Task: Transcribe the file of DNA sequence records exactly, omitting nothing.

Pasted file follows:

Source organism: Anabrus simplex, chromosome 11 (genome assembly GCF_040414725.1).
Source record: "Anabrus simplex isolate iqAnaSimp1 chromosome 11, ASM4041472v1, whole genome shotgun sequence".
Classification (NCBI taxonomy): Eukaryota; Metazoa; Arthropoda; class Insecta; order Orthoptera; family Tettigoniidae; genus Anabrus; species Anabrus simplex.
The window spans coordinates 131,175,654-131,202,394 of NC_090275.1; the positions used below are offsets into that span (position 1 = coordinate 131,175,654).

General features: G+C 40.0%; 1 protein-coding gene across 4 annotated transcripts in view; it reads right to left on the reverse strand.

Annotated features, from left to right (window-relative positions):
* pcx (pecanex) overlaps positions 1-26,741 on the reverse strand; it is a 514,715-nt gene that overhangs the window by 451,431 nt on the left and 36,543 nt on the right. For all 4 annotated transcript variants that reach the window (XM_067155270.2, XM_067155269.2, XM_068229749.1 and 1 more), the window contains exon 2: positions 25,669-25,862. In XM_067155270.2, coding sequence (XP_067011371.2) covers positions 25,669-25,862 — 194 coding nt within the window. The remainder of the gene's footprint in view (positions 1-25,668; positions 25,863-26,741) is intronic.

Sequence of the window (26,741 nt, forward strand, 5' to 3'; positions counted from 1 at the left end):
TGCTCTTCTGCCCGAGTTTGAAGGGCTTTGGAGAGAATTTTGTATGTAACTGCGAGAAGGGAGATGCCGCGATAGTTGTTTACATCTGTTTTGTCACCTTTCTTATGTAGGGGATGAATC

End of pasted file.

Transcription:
Source organism: Anabrus simplex, chromosome 11 (genome assembly GCF_040414725.1).
Source record: "Anabrus simplex isolate iqAnaSimp1 chromosome 11, ASM4041472v1, whole genome shotgun sequence".
Classification (NCBI taxonomy): Eukaryota; Metazoa; Arthropoda; class Insecta; order Orthoptera; family Tettigoniidae; genus Anabrus; species Anabrus simplex.
The window spans coordinates 131,175,654-131,202,394 of NC_090275.1; the positions used below are offsets into that span (position 1 = coordinate 131,175,654).

General features: G+C 40.0%; 1 protein-coding gene across 4 annotated transcripts in view; it reads right to left on the reverse strand.

Annotated features, from left to right (window-relative positions):
* pcx (pecanex) overlaps positions 1-26,741 on the reverse strand; it is a 514,715-nt gene that overhangs the window by 451,431 nt on the left and 36,543 nt on the right. For all 4 annotated transcript variants that reach the window (XM_067155270.2, XM_067155269.2, XM_068229749.1 and 1 more), the window contains exon 2: positions 25,669-25,862. In XM_067155270.2, coding sequence (XP_067011371.2) covers positions 25,669-25,862 — 194 coding nt within the window. The remainder of the gene's footprint in view (positions 1-25,668; positions 25,863-26,741) is intronic.

Sequence of the window (26,741 nt, forward strand, 5' to 3'; positions counted from 1 at the left end):
TGCTCTTCTGCCCGAGTTTGAAGGGCTTTGGAGAGAATTTTGTATGTAACTGCGAGAAGGGAGATGCCGCGATAGTTGTTTACATCTGTTTTGTCACCTTTCTTATGTAGGGGATGAATC